Kneeling For The National Anthem? | Bonehead Picks

Kneeling For The National Anthem?

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I would ask if you want to bring awareness to social injustice and inequality, please don’t do so while the National Anthem is playing, or when the military is presenting the colors and while someone is singing the National Anthem. The public addresser does not say please kneel for the National Anthem. They don’t say please sit in your seat and disregard the National Anthem. The public addresser says, please rise for the National Anthem. If you are in civilian clothes it’s customary to place your right hand over your heart or if you have a hat on then your hat would be placed over your heart. In the Military they teach us to stand at attention and salute when the first note of the National Anthem starts and to end the salute on the last note.

The National Anthem, the color guard that are presenting the colors, and the flag are all sacred to many Americans, whether we served in the military or not. It means something to us as Americans. You certainly do have the right to protest, you have the right to bring awareness to social injustice, to police brutality, for whatever you believe in and what you feel strongly about. Myself and many Americans would ask that you just don’t do it during the National Anthem. To make a conscience decision to kneel when the music starts is a slap in the face for many of us. It’s like you are spitting in our faces. As an alternative, you could kneel before or after the Anthem or make public announcements bringing awareness to inequality and injustice and they could be played before or after the Anthem raising awareness. They could be played at halftime, or after the game, They could even be played during the game, but give America two minutes to respectfully listen to the National Anthem, because it means something to many of us and kneeling is, in my opinion, disrespecting the many that have given their lives so we can protest and have freedom of speech, give us the two minutes to come together and focus on the military presenting the colors and the rest of the Americans that are standing with their hands over their hearts and remaining silent until the last note has been played or sung.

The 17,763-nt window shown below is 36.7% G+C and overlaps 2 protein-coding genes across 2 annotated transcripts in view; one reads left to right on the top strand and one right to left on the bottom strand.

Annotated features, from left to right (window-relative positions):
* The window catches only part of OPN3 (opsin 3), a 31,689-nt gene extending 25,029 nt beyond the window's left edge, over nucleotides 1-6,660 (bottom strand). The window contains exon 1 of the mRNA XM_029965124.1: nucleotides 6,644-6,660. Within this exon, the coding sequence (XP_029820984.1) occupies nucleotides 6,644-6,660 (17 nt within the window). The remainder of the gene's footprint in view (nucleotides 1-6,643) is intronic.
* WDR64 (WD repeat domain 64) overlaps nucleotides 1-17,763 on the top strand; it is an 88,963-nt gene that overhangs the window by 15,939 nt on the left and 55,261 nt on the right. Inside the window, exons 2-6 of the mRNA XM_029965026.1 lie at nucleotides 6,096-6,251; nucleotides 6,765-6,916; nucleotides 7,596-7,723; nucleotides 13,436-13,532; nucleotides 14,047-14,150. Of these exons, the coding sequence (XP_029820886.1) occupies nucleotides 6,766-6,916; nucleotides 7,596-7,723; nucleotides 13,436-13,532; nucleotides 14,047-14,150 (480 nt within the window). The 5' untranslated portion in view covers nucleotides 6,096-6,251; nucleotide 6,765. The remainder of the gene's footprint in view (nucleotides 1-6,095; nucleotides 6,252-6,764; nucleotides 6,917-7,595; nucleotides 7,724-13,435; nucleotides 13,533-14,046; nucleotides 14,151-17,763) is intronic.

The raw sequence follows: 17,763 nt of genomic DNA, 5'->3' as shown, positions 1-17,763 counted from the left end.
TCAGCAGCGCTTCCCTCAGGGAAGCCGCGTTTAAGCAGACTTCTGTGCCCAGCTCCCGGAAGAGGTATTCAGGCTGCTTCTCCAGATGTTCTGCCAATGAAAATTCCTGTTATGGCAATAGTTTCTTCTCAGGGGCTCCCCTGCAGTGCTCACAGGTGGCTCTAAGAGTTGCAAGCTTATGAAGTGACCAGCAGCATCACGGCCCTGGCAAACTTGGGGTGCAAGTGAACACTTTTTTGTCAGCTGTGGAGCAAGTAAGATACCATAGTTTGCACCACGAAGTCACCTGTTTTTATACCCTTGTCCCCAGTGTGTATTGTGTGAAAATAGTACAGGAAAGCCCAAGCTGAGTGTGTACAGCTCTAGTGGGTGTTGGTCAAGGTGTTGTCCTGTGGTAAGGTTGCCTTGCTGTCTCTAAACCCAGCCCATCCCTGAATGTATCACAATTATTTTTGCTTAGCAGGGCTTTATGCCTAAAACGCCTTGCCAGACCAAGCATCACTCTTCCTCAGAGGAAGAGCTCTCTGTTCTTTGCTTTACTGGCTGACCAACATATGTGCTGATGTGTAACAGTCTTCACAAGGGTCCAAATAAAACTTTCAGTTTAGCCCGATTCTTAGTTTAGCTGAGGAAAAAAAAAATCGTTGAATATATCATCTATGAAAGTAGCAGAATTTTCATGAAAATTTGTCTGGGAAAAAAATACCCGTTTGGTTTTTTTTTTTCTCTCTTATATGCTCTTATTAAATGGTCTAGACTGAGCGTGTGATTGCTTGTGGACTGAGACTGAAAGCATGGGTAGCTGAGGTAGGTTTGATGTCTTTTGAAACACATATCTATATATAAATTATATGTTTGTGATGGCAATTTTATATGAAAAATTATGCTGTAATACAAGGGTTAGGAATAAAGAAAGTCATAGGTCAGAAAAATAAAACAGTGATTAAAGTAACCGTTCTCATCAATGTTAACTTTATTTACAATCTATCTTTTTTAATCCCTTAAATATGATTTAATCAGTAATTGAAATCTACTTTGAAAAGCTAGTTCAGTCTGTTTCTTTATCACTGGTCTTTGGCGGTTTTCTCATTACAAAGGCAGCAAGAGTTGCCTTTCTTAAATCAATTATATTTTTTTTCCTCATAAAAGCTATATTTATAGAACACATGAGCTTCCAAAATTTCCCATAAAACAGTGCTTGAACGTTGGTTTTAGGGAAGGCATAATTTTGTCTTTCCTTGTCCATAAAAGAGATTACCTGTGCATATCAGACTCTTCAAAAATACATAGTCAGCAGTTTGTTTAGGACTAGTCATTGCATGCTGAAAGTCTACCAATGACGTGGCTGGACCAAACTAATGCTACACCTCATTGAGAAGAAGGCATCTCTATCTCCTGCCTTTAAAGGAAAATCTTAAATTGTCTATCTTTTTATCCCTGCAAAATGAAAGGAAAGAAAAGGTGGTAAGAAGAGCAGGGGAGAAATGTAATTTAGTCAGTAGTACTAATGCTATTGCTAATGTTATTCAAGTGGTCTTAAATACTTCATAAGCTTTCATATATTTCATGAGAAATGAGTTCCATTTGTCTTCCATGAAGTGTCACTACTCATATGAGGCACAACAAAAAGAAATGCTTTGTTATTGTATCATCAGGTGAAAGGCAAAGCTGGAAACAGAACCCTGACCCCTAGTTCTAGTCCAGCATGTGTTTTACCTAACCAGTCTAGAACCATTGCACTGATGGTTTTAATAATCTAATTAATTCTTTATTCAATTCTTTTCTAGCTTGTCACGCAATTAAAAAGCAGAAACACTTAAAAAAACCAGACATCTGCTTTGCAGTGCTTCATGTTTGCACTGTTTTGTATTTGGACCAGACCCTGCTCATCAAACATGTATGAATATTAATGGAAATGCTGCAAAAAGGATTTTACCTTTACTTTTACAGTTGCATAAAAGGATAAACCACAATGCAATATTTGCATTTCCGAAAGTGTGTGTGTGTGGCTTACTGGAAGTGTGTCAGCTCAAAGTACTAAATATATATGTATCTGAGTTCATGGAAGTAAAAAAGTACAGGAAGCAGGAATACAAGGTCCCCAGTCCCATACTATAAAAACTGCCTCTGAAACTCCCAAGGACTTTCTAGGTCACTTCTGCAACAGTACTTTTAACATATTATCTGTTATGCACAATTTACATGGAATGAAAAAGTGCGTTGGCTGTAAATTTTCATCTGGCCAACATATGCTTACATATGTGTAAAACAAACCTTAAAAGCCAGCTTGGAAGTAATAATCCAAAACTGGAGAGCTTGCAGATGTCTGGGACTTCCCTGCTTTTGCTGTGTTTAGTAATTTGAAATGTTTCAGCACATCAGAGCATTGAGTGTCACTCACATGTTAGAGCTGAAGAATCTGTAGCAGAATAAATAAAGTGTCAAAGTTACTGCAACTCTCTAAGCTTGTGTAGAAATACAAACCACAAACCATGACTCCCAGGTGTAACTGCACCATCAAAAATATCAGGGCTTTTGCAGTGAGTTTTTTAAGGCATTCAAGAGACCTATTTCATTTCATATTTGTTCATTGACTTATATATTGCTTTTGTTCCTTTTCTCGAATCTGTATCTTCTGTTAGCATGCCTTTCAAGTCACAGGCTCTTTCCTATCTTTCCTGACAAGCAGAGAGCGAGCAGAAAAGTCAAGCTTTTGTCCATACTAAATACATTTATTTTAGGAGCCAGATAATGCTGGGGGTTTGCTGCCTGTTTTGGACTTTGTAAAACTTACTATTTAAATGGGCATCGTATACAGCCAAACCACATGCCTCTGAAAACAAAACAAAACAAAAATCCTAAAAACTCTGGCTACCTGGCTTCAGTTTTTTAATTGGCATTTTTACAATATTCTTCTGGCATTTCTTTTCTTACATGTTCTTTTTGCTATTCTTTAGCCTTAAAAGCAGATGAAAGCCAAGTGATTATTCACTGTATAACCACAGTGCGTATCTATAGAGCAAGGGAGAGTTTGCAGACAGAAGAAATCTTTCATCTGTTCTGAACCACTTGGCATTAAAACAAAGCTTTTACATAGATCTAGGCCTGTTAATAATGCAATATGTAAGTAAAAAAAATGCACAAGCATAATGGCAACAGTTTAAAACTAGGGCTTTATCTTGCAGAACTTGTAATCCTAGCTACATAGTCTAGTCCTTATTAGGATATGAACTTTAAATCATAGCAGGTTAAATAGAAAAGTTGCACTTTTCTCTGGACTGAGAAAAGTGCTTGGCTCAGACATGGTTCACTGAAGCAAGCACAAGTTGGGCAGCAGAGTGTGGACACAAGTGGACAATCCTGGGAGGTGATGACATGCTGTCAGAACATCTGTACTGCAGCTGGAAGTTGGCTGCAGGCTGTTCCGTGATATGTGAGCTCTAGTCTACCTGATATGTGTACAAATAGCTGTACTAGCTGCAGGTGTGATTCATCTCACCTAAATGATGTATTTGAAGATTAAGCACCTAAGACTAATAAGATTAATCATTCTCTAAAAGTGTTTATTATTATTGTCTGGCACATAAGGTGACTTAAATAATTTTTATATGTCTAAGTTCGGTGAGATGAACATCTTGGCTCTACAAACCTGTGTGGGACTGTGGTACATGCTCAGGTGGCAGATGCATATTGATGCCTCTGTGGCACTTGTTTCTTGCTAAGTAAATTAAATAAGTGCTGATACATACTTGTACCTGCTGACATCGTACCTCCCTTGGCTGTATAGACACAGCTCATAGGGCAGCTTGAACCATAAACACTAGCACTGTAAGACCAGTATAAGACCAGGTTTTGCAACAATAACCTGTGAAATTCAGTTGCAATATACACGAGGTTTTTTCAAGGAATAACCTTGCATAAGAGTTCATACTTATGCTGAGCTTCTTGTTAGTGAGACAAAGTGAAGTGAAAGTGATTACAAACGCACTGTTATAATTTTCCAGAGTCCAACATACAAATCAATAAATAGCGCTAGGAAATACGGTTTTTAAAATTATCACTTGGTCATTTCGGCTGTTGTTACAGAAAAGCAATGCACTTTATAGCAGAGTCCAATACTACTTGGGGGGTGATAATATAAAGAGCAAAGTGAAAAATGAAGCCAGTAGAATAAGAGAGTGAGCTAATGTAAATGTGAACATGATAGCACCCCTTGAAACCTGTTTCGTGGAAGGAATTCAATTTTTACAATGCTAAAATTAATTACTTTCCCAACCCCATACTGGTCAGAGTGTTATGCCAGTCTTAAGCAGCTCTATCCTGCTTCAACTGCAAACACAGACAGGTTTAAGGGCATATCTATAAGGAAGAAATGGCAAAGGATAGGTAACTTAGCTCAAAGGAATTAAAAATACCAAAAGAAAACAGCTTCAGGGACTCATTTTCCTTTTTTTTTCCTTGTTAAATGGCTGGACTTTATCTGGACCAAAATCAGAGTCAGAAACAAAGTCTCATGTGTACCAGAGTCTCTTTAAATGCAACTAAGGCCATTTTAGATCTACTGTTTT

Now, I am going to Belgium. I’ll have a Belgium beer for you.


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